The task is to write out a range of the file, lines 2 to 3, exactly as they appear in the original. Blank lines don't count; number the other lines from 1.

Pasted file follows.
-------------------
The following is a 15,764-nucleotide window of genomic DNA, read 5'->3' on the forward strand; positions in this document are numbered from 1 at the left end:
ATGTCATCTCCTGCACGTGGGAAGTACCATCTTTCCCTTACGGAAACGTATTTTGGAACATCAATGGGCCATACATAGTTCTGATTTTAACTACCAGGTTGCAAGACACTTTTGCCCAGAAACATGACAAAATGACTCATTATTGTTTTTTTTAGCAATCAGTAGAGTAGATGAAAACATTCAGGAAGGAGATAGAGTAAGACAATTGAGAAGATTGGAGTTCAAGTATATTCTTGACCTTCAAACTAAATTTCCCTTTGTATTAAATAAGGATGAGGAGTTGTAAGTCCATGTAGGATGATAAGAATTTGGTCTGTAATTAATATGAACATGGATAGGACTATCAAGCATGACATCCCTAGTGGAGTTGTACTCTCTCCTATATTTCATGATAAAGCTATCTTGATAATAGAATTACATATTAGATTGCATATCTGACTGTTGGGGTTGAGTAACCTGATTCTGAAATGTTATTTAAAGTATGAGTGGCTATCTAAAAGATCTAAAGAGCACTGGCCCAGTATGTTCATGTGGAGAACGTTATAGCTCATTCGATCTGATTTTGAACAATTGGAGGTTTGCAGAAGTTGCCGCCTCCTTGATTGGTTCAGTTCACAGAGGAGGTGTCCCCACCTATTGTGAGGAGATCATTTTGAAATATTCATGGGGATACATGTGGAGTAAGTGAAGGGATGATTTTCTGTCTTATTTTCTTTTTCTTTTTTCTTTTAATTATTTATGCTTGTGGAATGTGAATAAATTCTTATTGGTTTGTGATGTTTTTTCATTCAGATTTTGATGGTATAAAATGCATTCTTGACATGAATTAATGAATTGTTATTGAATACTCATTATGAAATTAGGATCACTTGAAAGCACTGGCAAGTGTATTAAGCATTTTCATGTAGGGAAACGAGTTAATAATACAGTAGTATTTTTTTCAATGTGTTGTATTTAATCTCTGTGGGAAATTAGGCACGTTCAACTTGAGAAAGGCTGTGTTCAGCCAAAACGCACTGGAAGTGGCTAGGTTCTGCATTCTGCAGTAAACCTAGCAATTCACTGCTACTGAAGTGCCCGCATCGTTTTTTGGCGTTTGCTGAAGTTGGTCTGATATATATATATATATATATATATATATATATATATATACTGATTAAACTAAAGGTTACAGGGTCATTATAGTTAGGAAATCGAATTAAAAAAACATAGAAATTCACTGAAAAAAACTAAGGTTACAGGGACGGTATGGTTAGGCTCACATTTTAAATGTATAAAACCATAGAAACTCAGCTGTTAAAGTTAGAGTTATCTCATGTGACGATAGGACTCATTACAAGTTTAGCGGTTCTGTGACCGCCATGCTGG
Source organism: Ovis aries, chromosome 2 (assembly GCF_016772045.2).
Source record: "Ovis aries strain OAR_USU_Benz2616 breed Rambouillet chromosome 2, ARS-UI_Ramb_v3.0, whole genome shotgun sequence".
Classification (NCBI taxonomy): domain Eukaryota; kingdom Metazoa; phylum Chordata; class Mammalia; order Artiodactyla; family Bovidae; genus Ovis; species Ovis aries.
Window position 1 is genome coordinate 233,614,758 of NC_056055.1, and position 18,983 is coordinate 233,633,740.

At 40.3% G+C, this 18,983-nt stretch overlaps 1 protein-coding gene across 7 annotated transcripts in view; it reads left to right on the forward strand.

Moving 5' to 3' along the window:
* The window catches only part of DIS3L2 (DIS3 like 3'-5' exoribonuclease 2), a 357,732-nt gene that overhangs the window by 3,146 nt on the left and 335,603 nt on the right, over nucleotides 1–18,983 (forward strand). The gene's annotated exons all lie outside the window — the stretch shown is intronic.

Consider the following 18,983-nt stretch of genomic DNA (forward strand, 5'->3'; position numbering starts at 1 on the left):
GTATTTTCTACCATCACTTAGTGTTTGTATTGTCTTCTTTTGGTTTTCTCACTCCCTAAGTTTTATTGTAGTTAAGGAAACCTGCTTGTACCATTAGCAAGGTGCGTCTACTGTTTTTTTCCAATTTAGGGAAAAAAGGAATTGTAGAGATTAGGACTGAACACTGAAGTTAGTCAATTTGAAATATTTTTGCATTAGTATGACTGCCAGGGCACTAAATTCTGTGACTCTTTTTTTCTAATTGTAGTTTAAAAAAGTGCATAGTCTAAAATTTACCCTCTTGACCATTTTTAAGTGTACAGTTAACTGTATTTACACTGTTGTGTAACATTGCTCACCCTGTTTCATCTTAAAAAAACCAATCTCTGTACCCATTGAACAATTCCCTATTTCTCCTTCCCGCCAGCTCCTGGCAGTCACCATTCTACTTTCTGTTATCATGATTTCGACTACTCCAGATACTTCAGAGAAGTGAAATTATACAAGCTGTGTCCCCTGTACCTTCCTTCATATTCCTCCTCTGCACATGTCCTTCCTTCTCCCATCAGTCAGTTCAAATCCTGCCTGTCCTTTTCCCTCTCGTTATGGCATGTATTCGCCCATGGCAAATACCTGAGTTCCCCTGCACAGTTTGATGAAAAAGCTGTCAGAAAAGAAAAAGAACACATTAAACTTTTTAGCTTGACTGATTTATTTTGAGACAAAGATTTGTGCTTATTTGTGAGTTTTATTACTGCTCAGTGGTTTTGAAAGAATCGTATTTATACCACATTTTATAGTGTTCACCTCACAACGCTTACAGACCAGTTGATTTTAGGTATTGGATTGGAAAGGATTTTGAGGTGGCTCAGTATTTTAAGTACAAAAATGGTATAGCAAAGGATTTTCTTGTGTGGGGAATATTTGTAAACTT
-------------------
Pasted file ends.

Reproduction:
ATGTCATCTCCTGCACGTGGGAAGTACCATCTTTCCCTTACGGAAACGTATTTTGGAACATCAATGGGCCATACATAGTTCTGATTTTAACTACCAGGTTGCAAGACACTTTTGCCCAGAAACATGACAAAATGACTCATTATTGTTTTTTTTAGCAATCAGTAGAGTAGATGAAAACATTCAGGAAGGAGATAGAGTAAGACAATTGAGAAGATTGGAGTTCAAGTATATTCTTGACCTTCAAACTAAATTTCCCTTTGTATTAAATAAGGATGAGGAGTTGTAAGTCCATGTAGGATGATAAGAATTTGGTCTGTAATTAATATGAACATGGATAGGACTATCAAGCATGACATCCCTAGTGGAGTTGTACTCTCTCCTATATTTCATGATAAAGCTATCTTGATAATAGAATTACATATTAGATTGCATATCTGACTGTTGGGGTTGAGTAACCTGATTCTGAAATGTTATTTAAAGTATGAGTGGCTATCTAAAAGATCTAAAGAGCACTGGCCCAGTATGTTCATGTGGAGAACGTTATAGCTCATTCGATCTGATTTTGAACAATTGGAGGTTTGCAGAAGTTGCCGCCTCCTTGATTGGTTCAGTTCACAGAGGAGGTGTCCCCACCTATTGTGAGGAGATCATTTTGAAATATTCATGGGGATACATGTGGAGTAAGTGAAGGGATGATTTTCTGTCTTATTTTCTTTTTCTTTTTTCTTTTAATTATTTATGCTTGTGGAATGTGAATAAATTCTTATTGGTTTGTGATGTTTTTTCATTCAGATTTTGATGGTATAAAATGCATTCTTGACATGAATTAATGAATTGTTATTGAATACTCATTATGAAATTAGGATCACTTGAAAGCACTGGCAAGTGTATTAAGCATTTTCATGTAGGGAAACGAGTTAATAATACAGTAGTATTTTTTTCAATGTGTTGTATTTAATCTCTGTGGGAAATTAGGCACGTTCAACTTGAGAAAGGCTGTGTTCAGCCAAAACGCACTGGAAGTGGCTAGGTTCTGCATTCTGCAGTAAACCTAGCAATTCACTGCTACTGAAGTGCCCGCATCGTTTTTTGGCGTTTGCTGAAGTTGGTCTGATATATATATATATATATATATATATATATATATATATACTGATTAAACTAAAGGTTACAGGGTCATTATAGTTAGGAAATCGAATTAAAAAAACATAGAAATTCACTGAAAAAAACTAAGGTTACAGGGACGGTATGGTTAGGCTCACATTTTAAATGTATAAAACCATAGAAACTCAGCTGTTAAAGTTAGAGTTATCTCATGTGACGATAGGACTCATTACAAGTTTAGCGGTTCTGTGACCGCCATGCTGG
Source organism: Ovis aries, chromosome 2 (assembly GCF_016772045.2).